William of Orange is reportedly an ancestor of my own, and his statue in Kensington Gardens, London, has been mentioned as another of J. M. Barrie's sources of inspiration for Captain Hook. (In other words, I find yet another connection to Peter Pan and the Captain in my own life.)

Friday, May 15, 2015

A baby named Peter

Despite what contemporary retellings may say, Peter Pan was never a street urchin or a fairy or a vampire, or even an orphan.

Rather, as J. M. Barrie tells us in The Little White Bird, or Adventures in Kensington Gardens, 

His age is one week, and though he was born so long ago he has never had a birthday, nor is there the slightest chance of his ever having one. The reason is that he escaped from being a human when he was seven days' old; he escaped by the window and flew back to the Kensington Gardens.

If you think he was the only baby who ever wanted to escape, it shows how completely you have forgotten your own young days.

Well, Peter Pan got out by the window, which had no bars. Standing on the ledge he could see trees far away, which were doubtless the Kensington Gardens, and the moment he saw them he entirely forgot that he was now a little boy in a nightgown, and away he flew, right over the houses to the Gardens. It is wonderful that he could fly without wings, but the place itched tremendously, and, perhaps we could all fly if we were as dead-confident-sure of our capacity to do it as was bold Peter Pan that evening.

But the little boy's presence frightened the fairies, and the birds shunned him. He went to bird-sentinel Solomon Caw for help, and Solomon told him could stay in the park, but would never be anything other than "a Betwixt-and-Between." Peter he was happy enough with this pronouncement, and made himself a reed pipe to play upon, and eventually, with the help of the thrushes, a boat made of a nest and the remnants of his old night-gown so that he could sail about on the Serpentine lake.

Peter always thought he could return home. He visited once, but could not resolve himself to stay. And when he tried a second time,

He went in a hurry in the end because he had dreamt that his mother was crying, and he knew what was the great thing she cried for, and that a hug from her splendid Peter would quickly make her to smile. Oh, he felt sure of it, and so eager was he to be nestling in her arms that this time he flew straight to the window, which was always to be open for him.

But the window was closed, and there were iron bars on it, and peering inside he saw his mother sleeping peacefully with her arm round another little boy.

Peter called, "Mother! mother!" but she heard him not; in vain he beat his little limbs against the iron bars. He had to fly back, sobbing, to the Gardens, and he never saw his dear again.

And yet Peter, being so young, lost himself in adventures and did not think much of his old home again. One night a little girl named Maimie stayed after closing time in the park to see the fairies (not without incident), and there encountered a little boy out in the snow with no clothes on, in a meeting reminiscent of another in Peter's later literary life.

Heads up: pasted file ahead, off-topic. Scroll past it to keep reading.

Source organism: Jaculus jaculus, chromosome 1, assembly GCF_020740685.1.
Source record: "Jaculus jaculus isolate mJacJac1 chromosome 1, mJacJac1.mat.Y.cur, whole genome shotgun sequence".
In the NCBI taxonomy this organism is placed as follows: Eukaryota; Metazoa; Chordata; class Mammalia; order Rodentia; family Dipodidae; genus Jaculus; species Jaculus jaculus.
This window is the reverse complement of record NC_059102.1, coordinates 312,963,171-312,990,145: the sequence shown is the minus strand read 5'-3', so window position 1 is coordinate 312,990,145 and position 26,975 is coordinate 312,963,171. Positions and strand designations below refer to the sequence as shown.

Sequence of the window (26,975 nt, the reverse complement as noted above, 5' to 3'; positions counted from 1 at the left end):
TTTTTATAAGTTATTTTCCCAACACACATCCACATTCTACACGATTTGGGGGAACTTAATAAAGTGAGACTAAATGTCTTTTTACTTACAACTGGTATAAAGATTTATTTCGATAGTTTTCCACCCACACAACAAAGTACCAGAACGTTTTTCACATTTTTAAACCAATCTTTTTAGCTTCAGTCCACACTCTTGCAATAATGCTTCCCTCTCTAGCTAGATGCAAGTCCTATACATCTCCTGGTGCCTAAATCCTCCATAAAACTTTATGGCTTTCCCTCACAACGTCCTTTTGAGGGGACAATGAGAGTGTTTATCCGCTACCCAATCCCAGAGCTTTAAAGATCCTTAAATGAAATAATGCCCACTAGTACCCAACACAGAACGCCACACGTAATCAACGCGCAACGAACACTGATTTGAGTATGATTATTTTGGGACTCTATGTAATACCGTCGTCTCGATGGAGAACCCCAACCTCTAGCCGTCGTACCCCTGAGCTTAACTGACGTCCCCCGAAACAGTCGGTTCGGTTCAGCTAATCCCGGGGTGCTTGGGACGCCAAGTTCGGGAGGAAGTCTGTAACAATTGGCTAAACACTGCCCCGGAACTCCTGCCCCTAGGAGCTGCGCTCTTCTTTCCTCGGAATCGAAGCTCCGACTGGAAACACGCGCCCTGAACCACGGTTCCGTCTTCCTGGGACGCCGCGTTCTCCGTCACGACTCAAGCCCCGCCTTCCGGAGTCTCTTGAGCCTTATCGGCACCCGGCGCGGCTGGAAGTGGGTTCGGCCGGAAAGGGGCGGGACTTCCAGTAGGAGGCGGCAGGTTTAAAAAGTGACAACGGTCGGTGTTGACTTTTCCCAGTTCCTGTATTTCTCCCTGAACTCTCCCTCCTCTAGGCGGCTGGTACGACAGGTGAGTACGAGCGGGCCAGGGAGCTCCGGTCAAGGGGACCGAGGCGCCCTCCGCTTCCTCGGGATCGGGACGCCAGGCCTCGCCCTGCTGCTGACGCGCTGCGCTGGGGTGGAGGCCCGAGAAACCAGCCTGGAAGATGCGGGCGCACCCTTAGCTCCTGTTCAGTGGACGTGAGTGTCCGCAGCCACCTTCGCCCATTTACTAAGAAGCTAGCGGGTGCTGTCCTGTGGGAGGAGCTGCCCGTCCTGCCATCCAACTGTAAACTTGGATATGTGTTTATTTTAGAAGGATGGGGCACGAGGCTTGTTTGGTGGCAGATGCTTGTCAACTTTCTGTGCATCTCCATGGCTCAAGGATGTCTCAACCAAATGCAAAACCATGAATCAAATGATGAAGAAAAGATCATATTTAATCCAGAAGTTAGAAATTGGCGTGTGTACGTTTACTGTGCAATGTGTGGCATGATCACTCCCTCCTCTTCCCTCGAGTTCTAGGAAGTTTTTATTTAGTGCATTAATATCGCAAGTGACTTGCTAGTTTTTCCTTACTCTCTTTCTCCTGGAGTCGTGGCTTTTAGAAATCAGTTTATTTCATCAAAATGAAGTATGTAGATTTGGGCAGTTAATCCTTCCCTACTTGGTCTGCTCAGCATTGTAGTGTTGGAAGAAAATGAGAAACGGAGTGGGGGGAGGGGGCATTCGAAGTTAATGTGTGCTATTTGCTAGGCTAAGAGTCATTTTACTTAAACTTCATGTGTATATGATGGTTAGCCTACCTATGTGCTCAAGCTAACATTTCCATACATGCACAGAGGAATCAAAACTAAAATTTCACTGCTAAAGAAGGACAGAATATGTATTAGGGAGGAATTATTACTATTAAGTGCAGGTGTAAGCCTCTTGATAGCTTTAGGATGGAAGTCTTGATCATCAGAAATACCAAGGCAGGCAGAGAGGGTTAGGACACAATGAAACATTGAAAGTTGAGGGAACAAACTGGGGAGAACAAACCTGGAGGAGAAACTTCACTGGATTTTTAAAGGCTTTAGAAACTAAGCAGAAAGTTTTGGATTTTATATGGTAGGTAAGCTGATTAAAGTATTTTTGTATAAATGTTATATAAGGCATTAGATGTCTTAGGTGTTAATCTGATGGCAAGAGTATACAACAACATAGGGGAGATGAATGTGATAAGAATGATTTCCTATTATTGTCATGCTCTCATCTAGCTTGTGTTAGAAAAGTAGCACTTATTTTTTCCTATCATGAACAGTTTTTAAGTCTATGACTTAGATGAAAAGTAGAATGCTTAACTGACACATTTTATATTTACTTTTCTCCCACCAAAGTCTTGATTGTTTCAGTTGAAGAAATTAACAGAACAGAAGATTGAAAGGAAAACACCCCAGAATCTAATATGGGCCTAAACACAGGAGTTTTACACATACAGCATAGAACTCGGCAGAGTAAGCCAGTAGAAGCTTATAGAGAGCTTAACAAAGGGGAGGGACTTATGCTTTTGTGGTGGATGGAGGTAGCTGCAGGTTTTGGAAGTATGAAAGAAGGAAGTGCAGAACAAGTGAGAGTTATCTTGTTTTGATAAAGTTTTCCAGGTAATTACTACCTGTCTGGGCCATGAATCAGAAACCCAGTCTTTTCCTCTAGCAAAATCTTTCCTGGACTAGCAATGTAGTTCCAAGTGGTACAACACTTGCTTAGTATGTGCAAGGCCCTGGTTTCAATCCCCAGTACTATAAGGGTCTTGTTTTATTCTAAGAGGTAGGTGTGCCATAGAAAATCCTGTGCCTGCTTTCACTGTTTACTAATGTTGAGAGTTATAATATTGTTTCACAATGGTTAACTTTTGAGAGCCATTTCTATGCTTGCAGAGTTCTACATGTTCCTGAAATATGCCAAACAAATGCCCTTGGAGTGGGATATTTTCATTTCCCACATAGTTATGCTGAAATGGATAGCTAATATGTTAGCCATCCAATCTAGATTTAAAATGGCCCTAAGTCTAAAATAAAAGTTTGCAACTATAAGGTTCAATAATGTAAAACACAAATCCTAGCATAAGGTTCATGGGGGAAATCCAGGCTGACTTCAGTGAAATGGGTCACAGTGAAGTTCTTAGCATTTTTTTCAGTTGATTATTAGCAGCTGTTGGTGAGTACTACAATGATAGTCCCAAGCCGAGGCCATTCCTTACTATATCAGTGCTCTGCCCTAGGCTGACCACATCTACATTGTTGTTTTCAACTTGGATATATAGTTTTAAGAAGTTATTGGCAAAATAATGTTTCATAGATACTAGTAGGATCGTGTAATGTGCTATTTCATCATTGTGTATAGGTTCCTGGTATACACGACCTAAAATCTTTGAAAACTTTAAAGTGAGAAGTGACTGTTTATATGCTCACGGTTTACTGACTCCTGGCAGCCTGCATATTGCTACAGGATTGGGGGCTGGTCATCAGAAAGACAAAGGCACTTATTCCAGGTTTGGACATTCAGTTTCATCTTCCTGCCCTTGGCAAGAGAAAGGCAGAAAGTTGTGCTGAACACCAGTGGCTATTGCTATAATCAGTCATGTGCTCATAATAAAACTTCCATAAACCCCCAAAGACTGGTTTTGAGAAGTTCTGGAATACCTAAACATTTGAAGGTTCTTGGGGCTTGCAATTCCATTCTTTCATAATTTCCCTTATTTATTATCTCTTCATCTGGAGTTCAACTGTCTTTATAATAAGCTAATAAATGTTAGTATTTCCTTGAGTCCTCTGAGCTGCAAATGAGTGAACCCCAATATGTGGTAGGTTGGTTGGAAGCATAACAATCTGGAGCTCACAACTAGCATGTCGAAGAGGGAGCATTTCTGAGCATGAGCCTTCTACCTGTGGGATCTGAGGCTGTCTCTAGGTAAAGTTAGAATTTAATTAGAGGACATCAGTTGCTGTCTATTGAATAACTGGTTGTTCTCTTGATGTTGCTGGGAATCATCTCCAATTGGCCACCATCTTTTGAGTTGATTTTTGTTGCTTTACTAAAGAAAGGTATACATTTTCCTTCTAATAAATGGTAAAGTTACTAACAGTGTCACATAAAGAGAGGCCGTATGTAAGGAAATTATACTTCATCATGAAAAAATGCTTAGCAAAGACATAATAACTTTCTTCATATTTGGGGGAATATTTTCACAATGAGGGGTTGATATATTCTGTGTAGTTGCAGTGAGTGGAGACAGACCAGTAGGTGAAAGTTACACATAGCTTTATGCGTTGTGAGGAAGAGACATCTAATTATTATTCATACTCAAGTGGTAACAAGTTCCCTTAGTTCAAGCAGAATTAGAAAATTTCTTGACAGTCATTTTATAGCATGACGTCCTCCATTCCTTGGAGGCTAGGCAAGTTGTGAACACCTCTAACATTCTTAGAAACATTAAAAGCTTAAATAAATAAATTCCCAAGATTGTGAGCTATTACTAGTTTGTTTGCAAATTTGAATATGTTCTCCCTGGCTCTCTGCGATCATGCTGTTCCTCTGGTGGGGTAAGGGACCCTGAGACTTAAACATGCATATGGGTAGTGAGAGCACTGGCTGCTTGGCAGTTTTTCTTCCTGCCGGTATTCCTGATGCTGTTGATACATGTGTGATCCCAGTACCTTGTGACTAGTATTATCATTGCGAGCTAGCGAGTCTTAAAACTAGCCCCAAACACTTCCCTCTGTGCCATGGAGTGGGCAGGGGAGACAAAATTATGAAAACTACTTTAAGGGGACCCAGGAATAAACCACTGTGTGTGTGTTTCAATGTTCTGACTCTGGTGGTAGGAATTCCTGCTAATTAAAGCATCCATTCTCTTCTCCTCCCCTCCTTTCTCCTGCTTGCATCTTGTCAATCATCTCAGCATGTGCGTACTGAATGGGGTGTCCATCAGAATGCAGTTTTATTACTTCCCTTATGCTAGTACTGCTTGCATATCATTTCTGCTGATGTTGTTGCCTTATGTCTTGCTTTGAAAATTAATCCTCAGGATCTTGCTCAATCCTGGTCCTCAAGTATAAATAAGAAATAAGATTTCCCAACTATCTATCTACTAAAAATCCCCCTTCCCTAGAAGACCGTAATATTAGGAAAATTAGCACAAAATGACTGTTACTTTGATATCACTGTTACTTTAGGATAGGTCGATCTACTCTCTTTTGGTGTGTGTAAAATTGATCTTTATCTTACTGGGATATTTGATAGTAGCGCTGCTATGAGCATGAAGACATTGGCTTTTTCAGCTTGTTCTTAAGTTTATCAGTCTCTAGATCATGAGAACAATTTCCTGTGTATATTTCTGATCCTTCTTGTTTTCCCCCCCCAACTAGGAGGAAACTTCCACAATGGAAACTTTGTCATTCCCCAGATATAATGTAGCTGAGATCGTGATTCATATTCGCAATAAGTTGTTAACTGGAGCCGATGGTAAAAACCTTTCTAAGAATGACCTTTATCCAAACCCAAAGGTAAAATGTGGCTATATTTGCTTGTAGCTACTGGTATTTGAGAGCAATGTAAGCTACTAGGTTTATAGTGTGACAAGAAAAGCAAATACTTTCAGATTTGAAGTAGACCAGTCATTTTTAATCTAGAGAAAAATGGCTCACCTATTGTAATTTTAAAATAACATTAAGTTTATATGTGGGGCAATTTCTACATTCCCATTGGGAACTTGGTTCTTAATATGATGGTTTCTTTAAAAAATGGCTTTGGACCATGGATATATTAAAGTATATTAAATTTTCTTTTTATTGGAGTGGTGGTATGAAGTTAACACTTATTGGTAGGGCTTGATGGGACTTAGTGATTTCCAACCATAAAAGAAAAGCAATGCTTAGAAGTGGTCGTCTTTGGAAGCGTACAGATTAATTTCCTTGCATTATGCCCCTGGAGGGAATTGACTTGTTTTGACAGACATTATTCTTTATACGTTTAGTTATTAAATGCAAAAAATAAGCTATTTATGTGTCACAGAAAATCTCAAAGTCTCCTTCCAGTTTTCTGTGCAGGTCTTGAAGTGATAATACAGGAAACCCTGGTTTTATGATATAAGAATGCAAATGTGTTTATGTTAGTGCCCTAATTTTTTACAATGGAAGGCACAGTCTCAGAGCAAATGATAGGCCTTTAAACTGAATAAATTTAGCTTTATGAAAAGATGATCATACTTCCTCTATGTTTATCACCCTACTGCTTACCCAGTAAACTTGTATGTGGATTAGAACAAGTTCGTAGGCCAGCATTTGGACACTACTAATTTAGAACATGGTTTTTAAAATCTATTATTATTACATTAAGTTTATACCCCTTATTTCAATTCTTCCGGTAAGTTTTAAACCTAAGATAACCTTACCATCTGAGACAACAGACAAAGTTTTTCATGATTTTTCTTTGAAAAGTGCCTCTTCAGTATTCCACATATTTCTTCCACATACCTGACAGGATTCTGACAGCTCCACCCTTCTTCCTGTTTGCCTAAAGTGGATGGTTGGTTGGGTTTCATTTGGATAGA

She said, out of pity for him, "I shall give you a kiss if you like," but though he once knew he had long forgotten what kisses are, and he replied, "Thank you," and held out his hand, thinking she had offered to put something into it. This was a great shock to her, but she felt she could not explain without shaming him, so with charming delicacy she gave Peter a thimble which happened to be in her pocket, and pretended that it was a kiss. Poor little boy! he quite believed her, and to this day he wears it on his finger, though there can be scarcely anyone who needs a thimble so little. 

The Little White Bird, or Adventures in Kensington Gardens was published in 1902, and was the first literary appearance of Peter Pan. After the success of the 1904 play featuring the boy who never grows up, the seven chapters (out of twenty-six) about Peter were published separately as Peter Pan in Kensington Gardens. Illustrations by artist Arthur Rackham, including 49 color plates of his oil paintings, added to the popularity of both the book and Rackham himself. It's had a number of reprints since then, including one by the Folio Society. My own copy, found at Insatiables in Port Townsend, WA, is from 1976.

In 1912, when a statue of Peter Pan appeared in Kensington Gardens one morning, it was considered by many to be too commercial, akin to a statue of Harry Potter being erected in a major public park after only one book in the series. Now, of course, the statue of Peter is one of the best-known landmarks in London and the world.

For the entire text of Peter Pan in Kensington Gardens, with many of the Rackham illustrations, see Project Gutenberg.